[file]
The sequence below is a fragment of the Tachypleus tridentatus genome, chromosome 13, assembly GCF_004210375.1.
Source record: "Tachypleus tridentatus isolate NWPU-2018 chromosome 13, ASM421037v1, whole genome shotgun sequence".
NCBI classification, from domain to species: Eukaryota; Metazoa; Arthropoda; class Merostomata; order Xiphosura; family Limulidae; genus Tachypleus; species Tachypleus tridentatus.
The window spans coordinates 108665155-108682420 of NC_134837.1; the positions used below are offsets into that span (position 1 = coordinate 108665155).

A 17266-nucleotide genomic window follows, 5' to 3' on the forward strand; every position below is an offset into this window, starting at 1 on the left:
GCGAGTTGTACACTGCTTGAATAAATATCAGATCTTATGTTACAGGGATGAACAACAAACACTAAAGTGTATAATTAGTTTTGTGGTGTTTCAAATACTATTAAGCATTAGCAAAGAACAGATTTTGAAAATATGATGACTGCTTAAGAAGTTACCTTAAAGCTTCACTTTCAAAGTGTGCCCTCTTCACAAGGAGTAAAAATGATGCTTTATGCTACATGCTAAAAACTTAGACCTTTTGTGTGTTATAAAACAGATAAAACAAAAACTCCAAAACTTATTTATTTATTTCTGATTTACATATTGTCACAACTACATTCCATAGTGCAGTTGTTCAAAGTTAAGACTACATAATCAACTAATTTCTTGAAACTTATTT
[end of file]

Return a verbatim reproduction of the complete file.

The sequence below is a fragment of the Tachypleus tridentatus genome, chromosome 13, assembly GCF_004210375.1.
Source record: "Tachypleus tridentatus isolate NWPU-2018 chromosome 13, ASM421037v1, whole genome shotgun sequence".
NCBI classification, from domain to species: Eukaryota; Metazoa; Arthropoda; class Merostomata; order Xiphosura; family Limulidae; genus Tachypleus; species Tachypleus tridentatus.
The window spans coordinates 108665155-108682420 of NC_134837.1; the positions used below are offsets into that span (position 1 = coordinate 108665155).

A 17266-nucleotide genomic window follows, 5' to 3' on the forward strand; every position below is an offset into this window, starting at 1 on the left:
GCGAGTTGTACACTGCTTGAATAAATATCAGATCTTATGTTACAGGGATGAACAACAAACACTAAAGTGTATAATTAGTTTTGTGGTGTTTCAAATACTATTAAGCATTAGCAAAGAACAGATTTTGAAAATATGATGACTGCTTAAGAAGTTACCTTAAAGCTTCACTTTCAAAGTGTGCCCTCTTCACAAGGAGTAAAAATGATGCTTTATGCTACATGCTAAAAACTTAGACCTTTTGTGTGTTATAAAACAGATAAAACAAAAACTCCAAAACTTATTTATTTATTTCTGATTTACATATTGTCACAACTACATTCCATAGTGCAGTTGTTCAAAGTTAAGACTACATAATCAACTAATTTCTTGAAACTTATTT